Controversial telecom reform bill moves ahead
Sen. Brandt Hershman
Supporters are hailing an Indiana Senate bill designed to deregulate telephone companies that deploy broadband technology as a sweeping move to bring telecommunications investment to Indiana. Others aren't so sure.
Senate Bill 245 - the subject of an ongoing television commercial campaign - easily passed the Senate as expected last week, with a 40-6 vote. The proposal goes before a House committee today.
The bill, authored by Sen. Brandt Hershman, seems destined for a smooth February ride through the House as well, but critics and opponents are already gearing up for a final grassroots campaign.
Two of the most controversial elements of the bill were what some called the open-ended nature of the phone deregulation and hurdles to local municipalities providing broadband service on their own.
The new version bans local measured service - the practice of paying for local phone calls by the minute - and allows municipalities to offer broadband after a public hearing. Previously, municipalities could only offer broadband if they could show that no private provider was seriously considering offering broadband in the area.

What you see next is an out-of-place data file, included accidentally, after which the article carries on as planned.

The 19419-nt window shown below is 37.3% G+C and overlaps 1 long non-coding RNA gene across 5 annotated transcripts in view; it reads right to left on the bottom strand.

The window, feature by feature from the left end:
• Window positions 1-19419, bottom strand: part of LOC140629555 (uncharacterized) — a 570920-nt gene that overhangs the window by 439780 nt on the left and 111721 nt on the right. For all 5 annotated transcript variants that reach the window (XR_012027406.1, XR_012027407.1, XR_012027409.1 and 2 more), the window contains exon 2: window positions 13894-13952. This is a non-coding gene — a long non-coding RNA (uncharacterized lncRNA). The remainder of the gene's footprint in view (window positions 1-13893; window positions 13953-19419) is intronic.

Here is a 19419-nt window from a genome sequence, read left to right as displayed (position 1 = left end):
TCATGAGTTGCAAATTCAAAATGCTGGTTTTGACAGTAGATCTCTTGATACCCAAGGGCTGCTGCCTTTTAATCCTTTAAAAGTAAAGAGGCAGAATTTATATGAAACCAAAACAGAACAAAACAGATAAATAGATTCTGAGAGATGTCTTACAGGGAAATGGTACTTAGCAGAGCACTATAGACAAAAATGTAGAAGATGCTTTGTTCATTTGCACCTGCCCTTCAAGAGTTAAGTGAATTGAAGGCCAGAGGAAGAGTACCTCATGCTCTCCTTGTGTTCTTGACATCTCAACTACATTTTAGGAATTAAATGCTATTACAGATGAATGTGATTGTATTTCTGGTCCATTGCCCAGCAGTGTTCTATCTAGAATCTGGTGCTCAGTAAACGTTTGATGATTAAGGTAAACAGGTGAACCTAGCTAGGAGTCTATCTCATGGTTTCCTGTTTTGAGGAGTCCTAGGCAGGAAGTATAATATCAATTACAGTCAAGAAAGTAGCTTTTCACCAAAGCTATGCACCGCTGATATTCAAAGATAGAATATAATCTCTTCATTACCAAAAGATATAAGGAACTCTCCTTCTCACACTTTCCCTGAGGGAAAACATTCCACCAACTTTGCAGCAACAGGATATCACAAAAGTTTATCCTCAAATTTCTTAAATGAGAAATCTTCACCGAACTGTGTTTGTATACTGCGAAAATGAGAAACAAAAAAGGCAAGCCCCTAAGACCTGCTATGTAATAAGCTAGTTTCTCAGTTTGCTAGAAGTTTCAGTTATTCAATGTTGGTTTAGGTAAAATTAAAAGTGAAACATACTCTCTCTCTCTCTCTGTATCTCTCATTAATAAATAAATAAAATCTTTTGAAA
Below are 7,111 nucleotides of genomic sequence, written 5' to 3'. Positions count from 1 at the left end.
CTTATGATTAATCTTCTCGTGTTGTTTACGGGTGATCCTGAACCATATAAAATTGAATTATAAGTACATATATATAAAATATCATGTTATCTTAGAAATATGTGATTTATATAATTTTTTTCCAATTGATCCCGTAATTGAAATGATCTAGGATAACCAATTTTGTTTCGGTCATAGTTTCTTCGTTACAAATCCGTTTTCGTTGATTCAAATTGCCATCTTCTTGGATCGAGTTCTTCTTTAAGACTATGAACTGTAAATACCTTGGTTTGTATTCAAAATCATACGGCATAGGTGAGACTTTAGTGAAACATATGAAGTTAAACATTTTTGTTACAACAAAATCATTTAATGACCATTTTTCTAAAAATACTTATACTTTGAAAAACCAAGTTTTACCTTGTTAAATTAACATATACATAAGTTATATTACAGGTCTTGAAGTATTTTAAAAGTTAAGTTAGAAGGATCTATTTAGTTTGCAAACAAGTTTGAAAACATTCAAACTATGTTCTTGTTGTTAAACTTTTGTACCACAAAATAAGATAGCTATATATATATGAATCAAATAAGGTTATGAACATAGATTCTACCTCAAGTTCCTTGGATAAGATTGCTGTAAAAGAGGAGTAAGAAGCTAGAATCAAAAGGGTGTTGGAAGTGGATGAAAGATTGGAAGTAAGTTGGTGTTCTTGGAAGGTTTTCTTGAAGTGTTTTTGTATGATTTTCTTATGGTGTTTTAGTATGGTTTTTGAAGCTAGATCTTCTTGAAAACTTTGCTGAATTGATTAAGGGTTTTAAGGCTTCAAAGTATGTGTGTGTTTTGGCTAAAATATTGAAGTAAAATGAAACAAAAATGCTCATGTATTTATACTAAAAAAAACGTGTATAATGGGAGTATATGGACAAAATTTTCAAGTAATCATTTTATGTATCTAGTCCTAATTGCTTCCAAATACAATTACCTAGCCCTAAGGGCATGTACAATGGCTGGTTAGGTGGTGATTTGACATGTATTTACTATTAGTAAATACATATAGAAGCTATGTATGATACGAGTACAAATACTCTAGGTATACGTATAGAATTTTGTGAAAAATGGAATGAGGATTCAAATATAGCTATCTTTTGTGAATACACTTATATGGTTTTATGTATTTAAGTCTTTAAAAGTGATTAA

Grant Smith, executive director of the Citizens Action Coalition, said the biggest concerns on the CAC's part were the possibility of local measured service being introduced to phone bills as a loophole under another name or process, and the specter of corporate consolidation.
"I've seen the senators write to their constituents and say, 'The phone companies need the rate increases so they can compete with wireless and DSL,' but AT&T already owns the wireless and DSL," Smith said. "We're not seeing competition, we're seeing consolidation. The problem we're seeing is divisions within a company competing with each other, not with outside companies."
Hershman pointed to other states that have deregulated as evidence to support estimates that the move could bring as much as $7 billion in technology investment and 20,000 jobs to Indiana, as well as lower prices.
"Texas passed a similar bill in September, and since then they've received commitments of video technology buildout in 121 communities around the state," Hershman said. "Last year, the number of wireless phones exceeded wired phones for the first time in history, and that number is only going to keep rising.
"The cell phone market is a completely deregulated market and, in the last 10 years, prices have dropped by 80 percent. We deregulated long distance, competition took hold and prices went down dramatically. What will happen is if a company tries to raise its prices, people are going to start using other choices."
Hershman added that since phone companies are only deregulated after they offer broadband to 50 percent of any given phone exchange - a process that repeats itself across the state in each exchange - that it doesn't allow phone companies to "cherry-pick" large cities. "This bill has the toughest hurdle for a phone company to jump in order to get that deregulation of any such bill in the country."